By Mark Davis
on Tue, May 10, 2016 at 1:25 PM
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Chittenden County State’s Attorney T.J. Donovan speaks at a press conference announcing he will not file charges against a Burlington police officer for shooting and killing a knife-wielding man in March.
This post was updated at 3:15 p.m. on May 11, 2016.
A Burlington police officer’s decision to shoot a knife-wielding mentally ill man in March was legally justified, authorities said Tuesday.
Ralph “Phil” Grenon, 76, who was killed, suffered from paranoid schizophrenia and had stopped taking his medication. Police and his family questioned how treatment providers allowed him to deteriorate without being hospitalized in the months before he was killed.
Police were called to his apartment on College Street on March 2. Grenon was yelling and threatening people. After five hours of attempted negotiations, Grenon approached a team of heavily armed officers inside his apartment swinging two large knives, and was shot.
Ralph “Phil” Grenon and Officer David Bowers
Both Chittenden County State’s Attorney T.J. Donovan and Attorney General Bill Sorrell determined that Police Officer David Bowers was protecting himself and fellow officers when he fired six shots at Grenon.
“It’s clear that any charges against Officer Bowers are not supported by the evidence,” Donovan’s chief deputy prosecutor, Bram Kranichfeld, said during a press conference.
Grenon’s daughter, Niki Grenon Carpenter, an Arizona resident, said she agreed with prosecutors’ decisions. However, she said she had “misgivings” about how both treatment providers and police failed to care for her father in his last months. She said the family repeatedly asked doctors to have Grenon involuntarily committed to a hospital before he died.
“We tried a number of times to get that process started and were told that he did not meet the criteria for that,” said Grenon Carpenter, who spoke during the press conference via speaker phone. “It was loophole after loophole.”
Grenon had begun to hear voices in the months before his death and stopped taking his medication when it failed to quell them, Grenon Carpenter said. “He was not violent by nature,” she said. “He was a wonderful man, greatly loved, and I hope he is remembered for who he was and not the last few hours of his life.”
That night, police officers were already planning to visit Grenon at the request of a Street Outreach Team mental health worker and got a call about his yelling as they were on the way. Officers Durwin Ellerman and Bowers entered the apartment, but Grenon clutched two large knives and told them to leave. They retreated.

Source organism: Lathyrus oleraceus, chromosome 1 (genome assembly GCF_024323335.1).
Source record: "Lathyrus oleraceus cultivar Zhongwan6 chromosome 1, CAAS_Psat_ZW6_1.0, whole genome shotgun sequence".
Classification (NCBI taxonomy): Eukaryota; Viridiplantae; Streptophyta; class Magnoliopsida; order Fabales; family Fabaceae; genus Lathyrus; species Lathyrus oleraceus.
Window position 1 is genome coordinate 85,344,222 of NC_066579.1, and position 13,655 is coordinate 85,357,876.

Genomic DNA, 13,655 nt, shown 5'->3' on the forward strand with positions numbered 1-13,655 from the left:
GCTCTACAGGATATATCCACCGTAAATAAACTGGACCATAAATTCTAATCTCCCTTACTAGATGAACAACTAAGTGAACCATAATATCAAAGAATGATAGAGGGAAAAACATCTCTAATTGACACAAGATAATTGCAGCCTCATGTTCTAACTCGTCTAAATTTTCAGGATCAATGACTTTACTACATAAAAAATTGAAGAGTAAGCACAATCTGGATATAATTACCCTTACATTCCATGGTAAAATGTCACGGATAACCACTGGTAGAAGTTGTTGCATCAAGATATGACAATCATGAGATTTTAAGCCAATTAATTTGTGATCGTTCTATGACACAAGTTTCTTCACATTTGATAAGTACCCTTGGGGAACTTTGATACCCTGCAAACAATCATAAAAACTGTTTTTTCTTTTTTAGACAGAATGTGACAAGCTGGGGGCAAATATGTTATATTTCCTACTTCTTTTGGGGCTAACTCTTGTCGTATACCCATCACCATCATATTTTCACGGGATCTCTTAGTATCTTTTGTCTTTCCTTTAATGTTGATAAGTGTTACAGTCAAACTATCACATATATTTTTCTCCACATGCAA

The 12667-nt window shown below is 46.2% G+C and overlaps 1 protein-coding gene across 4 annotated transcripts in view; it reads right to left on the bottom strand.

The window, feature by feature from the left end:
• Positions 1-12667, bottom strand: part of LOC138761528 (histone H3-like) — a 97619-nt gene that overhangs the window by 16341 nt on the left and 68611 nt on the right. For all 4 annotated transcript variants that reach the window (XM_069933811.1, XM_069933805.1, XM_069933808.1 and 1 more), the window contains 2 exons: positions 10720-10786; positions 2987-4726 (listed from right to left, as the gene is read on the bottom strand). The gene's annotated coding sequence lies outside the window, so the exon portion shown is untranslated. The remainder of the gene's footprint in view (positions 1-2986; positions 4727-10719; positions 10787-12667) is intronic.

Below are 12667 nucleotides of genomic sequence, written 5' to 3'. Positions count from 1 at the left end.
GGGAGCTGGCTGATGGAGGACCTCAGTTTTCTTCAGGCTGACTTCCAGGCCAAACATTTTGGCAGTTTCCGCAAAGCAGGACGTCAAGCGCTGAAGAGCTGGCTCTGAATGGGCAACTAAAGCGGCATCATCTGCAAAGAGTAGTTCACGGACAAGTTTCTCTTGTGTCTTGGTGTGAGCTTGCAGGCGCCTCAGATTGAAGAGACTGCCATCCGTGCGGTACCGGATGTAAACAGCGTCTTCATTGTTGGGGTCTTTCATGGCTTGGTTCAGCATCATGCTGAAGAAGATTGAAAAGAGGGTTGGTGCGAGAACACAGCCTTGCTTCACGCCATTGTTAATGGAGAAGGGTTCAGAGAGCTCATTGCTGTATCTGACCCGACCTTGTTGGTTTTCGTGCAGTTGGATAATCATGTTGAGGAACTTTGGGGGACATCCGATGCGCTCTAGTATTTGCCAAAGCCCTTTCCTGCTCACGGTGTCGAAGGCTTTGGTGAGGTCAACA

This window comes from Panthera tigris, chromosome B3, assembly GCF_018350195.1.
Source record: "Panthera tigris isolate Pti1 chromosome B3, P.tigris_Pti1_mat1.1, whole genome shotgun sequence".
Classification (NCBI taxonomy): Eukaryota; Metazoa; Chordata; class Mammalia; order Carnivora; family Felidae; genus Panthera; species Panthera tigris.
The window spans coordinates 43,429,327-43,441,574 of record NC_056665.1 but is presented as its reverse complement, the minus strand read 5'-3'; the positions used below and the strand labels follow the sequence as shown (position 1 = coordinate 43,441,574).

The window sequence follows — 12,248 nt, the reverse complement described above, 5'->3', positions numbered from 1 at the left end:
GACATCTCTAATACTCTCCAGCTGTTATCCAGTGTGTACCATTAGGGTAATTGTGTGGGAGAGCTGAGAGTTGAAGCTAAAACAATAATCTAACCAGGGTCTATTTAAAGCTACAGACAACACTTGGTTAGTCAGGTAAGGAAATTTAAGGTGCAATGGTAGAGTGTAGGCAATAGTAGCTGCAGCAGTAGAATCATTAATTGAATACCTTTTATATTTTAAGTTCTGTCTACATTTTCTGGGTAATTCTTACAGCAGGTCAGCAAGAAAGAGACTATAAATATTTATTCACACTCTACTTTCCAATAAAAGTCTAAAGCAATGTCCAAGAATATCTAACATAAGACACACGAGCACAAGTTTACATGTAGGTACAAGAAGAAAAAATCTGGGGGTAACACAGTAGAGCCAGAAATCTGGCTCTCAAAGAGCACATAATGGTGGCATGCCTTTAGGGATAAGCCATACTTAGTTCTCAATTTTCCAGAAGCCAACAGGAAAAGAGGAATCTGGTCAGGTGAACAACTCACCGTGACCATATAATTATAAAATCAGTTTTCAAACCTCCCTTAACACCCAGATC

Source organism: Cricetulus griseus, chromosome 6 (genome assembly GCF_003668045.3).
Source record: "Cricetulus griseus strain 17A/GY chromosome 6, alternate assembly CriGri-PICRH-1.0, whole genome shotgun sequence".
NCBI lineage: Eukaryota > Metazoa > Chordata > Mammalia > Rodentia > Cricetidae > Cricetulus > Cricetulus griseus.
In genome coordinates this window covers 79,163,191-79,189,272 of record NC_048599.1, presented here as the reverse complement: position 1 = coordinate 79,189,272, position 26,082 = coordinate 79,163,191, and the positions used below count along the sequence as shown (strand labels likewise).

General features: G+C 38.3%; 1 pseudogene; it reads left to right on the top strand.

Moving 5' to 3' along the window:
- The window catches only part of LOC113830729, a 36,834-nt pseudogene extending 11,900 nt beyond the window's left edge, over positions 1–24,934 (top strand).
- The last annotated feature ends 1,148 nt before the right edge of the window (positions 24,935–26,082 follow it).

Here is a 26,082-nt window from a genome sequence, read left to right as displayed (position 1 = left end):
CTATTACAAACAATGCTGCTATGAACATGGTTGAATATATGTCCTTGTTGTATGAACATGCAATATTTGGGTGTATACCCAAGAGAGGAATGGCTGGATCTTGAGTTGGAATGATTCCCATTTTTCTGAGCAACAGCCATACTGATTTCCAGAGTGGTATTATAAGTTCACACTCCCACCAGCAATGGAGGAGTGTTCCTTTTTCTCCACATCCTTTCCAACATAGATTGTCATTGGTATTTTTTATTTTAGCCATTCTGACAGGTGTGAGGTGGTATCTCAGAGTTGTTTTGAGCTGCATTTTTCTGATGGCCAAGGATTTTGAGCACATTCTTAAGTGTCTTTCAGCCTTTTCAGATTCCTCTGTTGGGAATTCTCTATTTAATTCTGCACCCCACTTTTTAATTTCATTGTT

A team of officers gathered outside his apartment and tried for hours to persuade Grenon to surrender.
Around 9:15 p.m., a heavily armed team of eight officers stormed his apartment after Grenon did not respond to knocks on the door and phone calls. They found Grenon standing in his bathtub holding a knife.
“We’re here to help you, but you need to put the knife down first,” Sgt. James Trieb said, according to Donovan’s report. “Your daughter and your grandkids are worried about you and we want to make sure you’re safe. Can you please help us?”
Grenon did not respond and approached officers with the knives in his hands, Donovan said. Ellerman fired his Taser at Grenon, but it failed to subdue him. He approached the officers again, and Bowers opened fire with his service pistol when Grenon was five feet away, Donovan reported.
Four of Bowers’ six shots hit Grenon, who was pronounced dead at the University of Vermont Medical Center.
“He’s the man we were trying to serve that night,” Burlington Police Chief Brandon del Pozo said. “We consider our efforts a failure.”
Del Pozo said he will soon release to the media video footage of the incident captured by officers’ body cameras. However, he and Donovan urged reporters not to release unedited footage of what he said is a “graphic” encounter.
Donovan and del Pozo said that Grenon should have received help for his mental illness long before that night.
Generally, a person must be deemed an imminent danger to themselves or others to be involuntarily committed to a hospital, but law enforcement officers and some mental health advocates have long said that the bar for forcing someone to receive treatment is too high.
“We’re almost setting ourselves up for failure,” said Donovan.